Water supply interruptions or outages

A dripping tap.

We need water for many reasons: drinking, washing hands, food preparation (including preparing baby formula), bathing and showering, looking after pets, washing dishes and clothes, and flushing the toilet. Interruptions to water supply (or ‘outages’) occur for many reasons, ranging from scheduled maintenance to burst water mains. These events are usually over quickly with minimal impact, however longer water supply outages occasionally happen and can be disruptive and distressing. Your water company is the best source of information if this happens.

Who is most at risk?

We all could become unwell from lack of drinking water and dehydration, however some people may be more impacted by an interruption to their water supply. Some of the groups who may be most at risk are:

  • People who use more water due to a medical condition.
  • Babies and young children.
  • Older adults.
  • People with long term health conditions.

Actions to take to prepare for water outages

  • If you’re eligible, sign up to your water supplier’s Priority Service Register to let them know that you need additional support, including when there is an interruption to your supply. Ask anyone you provide care for if they are registered. 
  • If you or a member of your household rely on a medical device that needs water to function, talk to your care team to make a plan for what to do if there is a water outage. 
  • If you have an outside area, consider having a water/rain butt to collect water. Do not drink this water as it could contain bacteria or disease.
  • Consider keeping some bottled water at home to meet your essential needs during an emergency. There is no standard figure for this as emergencies can vary in duration and people use different amounts. A minimum of 2.5 to 3 litres of drinking water per person per day is recommended by the World Health Organisation for survival. 10 litres per person per day will make you more comfortable by also providing for basic cooking and hygiene needs. Additional water might be needed to make up baby formula, for medical devices and for pets.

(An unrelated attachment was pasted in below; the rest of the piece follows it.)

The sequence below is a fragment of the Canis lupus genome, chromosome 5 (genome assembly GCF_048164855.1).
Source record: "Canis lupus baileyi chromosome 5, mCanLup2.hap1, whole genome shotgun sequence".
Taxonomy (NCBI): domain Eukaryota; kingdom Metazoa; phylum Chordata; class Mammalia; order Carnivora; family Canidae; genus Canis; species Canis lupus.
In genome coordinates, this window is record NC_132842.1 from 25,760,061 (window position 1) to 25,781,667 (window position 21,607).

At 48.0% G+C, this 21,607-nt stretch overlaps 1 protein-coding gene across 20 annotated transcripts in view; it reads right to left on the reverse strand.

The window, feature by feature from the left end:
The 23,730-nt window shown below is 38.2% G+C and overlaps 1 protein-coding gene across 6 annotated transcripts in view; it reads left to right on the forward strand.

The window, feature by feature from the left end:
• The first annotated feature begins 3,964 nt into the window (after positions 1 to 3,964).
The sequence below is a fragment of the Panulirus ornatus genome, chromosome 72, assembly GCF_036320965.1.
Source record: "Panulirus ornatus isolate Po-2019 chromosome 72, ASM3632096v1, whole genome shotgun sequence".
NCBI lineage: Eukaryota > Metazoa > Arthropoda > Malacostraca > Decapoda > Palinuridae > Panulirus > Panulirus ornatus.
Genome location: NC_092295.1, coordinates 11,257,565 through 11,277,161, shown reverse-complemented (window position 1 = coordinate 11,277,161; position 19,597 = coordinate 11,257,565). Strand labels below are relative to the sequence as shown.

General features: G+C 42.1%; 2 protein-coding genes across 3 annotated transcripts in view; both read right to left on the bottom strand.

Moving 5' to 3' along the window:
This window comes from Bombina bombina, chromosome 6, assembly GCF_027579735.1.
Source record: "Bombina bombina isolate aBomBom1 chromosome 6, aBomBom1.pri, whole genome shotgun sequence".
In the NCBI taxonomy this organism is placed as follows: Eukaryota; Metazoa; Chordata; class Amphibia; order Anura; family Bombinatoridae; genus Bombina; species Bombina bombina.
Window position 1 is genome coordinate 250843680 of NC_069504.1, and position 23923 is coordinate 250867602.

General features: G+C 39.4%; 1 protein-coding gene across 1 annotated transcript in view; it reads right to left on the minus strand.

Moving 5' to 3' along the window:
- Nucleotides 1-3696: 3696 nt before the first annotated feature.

Actions to take during a water outage

  • Check your water provider’s website regarding service in your area, and to see if you can pick up alternative sources of water. If you are on the Priority Services Register, your water company will arrange alternative supplies for you.
  • Whilst there is no water, use alternative water supplies such as bottled water solely for drinking, washing your hands, cooking and preparing baby formula. To prepare baby formula safely, you will need to be able to boil water and follow the normal safety procedures. If you are not able to boil water, please try to use ready-to-use baby formula. The NHS provides advice on making up baby formula. To wash your hands, fill a large bowl like a washing up bowl with water and add some soap or a household disinfectant. Keeping water usage to a minimum will prolong alternative sources of water such as water tanks. 
  • Check to see if others, particularly vulnerable members of your community, are also without water. If they are, you could offer to provide assistance such as collecting bottled water. You could also suggest they register as a priority user with your water company.

Actions to take after a water outage

After a water outage it is common to experience discoloured water. Try running the cold tap nearest to your stopcock (which is usually under your kitchen sink) for a while to see if it clears the discolouration. Contact your water provider if you continue to have problems with your water supply.

Further information and resources

Ofwat provides information on what communication you should expect to receive from your water company in the case of an interruption to water supply

CCW, the voice for water consumers in Wales, provides answers to frequently asked questions for household customers

The Scottish Water website allows customers to see the status of the supply in their area and to report any problems with water supply.